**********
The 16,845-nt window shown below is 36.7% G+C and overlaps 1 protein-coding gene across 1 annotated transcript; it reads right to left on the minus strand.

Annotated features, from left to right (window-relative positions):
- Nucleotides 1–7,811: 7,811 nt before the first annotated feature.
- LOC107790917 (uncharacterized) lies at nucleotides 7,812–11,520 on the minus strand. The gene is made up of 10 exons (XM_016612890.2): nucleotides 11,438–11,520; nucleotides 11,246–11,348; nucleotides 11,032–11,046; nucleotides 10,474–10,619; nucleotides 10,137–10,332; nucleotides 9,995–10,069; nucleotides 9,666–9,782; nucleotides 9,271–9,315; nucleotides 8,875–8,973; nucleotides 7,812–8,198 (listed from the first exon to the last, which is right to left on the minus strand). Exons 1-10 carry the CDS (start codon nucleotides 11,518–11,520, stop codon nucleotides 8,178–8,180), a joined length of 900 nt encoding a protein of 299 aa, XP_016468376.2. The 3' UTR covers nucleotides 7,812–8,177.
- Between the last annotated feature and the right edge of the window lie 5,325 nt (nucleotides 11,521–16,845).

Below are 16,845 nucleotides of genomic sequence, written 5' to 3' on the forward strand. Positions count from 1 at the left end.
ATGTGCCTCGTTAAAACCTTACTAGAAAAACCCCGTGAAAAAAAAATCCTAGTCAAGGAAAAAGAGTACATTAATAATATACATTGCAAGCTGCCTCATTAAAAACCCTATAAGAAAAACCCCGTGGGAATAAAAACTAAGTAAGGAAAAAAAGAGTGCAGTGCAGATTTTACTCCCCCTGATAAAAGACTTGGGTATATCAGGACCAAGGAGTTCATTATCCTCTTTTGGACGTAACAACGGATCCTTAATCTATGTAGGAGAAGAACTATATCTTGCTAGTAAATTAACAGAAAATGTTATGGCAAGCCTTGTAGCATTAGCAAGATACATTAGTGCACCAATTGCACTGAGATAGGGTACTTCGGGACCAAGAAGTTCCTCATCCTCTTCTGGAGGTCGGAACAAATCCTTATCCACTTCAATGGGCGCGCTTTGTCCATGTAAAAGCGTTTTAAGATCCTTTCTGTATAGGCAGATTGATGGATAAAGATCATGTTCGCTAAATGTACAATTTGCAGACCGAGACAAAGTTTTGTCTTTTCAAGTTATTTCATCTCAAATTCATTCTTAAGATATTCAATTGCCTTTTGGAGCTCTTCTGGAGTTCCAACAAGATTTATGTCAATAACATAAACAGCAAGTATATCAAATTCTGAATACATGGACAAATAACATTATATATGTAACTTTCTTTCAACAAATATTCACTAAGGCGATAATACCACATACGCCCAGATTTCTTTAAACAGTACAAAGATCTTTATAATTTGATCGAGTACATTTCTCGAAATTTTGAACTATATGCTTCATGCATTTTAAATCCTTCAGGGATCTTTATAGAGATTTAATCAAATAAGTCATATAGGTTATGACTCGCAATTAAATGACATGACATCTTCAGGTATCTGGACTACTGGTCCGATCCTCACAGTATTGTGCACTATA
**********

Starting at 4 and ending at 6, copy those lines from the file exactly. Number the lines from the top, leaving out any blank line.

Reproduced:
- LOC107790917 (uncharacterized) lies at nucleotides 7,812–11,520 on the minus strand. The gene is made up of 10 exons (XM_016612890.2): nucleotides 11,438–11,520; nucleotides 11,246–11,348; nucleotides 11,032–11,046; nucleotides 10,474–10,619; nucleotides 10,137–10,332; nucleotides 9,995–10,069; nucleotides 9,666–9,782; nucleotides 9,271–9,315; nucleotides 8,875–8,973; nucleotides 7,812–8,198 (listed from the first exon to the last, which is right to left on the minus strand). Exons 1-10 carry the CDS (start codon nucleotides 11,518–11,520, stop codon nucleotides 8,178–8,180), a joined length of 900 nt encoding a protein of 299 aa, XP_016468376.2. The 3' UTR covers nucleotides 7,812–8,177.
- Between the last annotated feature and the right edge of the window lie 5,325 nt (nucleotides 11,521–16,845).

Below are 16,845 nucleotides of genomic sequence, written 5' to 3' on the forward strand. Positions count from 1 at the left end.